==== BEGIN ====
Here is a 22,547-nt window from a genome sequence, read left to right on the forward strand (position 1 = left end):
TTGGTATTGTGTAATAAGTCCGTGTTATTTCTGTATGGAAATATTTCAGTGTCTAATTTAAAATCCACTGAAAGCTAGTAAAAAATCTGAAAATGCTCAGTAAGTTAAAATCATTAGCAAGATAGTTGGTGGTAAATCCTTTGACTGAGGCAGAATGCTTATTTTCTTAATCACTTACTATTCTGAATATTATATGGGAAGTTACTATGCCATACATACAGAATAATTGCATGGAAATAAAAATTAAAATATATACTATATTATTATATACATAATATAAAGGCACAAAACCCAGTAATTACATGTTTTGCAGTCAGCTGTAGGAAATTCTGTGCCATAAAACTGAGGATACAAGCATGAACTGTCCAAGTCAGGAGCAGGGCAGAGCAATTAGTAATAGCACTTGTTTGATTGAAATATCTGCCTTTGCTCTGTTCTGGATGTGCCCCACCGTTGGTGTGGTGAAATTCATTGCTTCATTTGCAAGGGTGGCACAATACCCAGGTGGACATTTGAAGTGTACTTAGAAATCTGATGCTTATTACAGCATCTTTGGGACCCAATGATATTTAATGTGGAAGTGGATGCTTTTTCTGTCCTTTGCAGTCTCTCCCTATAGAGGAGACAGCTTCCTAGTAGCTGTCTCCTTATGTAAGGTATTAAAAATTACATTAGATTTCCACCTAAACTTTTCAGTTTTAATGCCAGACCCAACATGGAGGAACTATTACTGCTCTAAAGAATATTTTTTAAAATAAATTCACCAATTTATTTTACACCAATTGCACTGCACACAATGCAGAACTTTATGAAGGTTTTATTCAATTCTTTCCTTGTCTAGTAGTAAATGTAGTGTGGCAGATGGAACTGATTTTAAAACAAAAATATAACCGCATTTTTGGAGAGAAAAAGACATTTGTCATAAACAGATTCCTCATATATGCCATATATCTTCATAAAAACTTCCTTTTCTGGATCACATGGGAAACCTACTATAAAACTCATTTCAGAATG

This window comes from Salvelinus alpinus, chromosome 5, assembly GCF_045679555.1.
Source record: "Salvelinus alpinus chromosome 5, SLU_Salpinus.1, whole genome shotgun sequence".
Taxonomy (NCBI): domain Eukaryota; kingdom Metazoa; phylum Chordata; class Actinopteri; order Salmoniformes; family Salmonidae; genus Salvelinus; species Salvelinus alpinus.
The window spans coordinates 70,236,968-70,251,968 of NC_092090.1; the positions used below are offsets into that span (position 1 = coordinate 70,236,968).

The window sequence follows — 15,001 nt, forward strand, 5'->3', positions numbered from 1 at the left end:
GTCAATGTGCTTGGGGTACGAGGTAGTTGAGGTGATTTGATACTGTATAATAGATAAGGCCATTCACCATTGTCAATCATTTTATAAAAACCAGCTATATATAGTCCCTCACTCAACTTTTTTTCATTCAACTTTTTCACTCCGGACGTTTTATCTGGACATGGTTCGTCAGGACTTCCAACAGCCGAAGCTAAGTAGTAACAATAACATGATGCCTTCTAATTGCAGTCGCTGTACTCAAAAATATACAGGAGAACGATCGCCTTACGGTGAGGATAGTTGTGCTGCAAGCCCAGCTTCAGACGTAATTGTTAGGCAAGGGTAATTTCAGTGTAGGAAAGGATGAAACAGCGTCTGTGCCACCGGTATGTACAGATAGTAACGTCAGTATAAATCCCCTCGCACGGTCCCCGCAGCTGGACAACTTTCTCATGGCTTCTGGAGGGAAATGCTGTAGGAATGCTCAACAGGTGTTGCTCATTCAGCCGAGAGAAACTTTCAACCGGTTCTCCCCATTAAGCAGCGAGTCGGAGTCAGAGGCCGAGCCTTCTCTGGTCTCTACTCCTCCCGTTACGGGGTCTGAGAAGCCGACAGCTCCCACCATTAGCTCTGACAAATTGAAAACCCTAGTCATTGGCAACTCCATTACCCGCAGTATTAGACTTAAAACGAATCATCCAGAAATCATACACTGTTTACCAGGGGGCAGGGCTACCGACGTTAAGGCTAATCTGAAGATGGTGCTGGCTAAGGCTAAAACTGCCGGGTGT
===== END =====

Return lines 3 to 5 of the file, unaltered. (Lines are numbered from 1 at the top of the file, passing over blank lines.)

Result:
This window comes from Salvelinus alpinus, chromosome 5, assembly GCF_045679555.1.
Source record: "Salvelinus alpinus chromosome 5, SLU_Salpinus.1, whole genome shotgun sequence".
Taxonomy (NCBI): domain Eukaryota; kingdom Metazoa; phylum Chordata; class Actinopteri; order Salmoniformes; family Salmonidae; genus Salvelinus; species Salvelinus alpinus.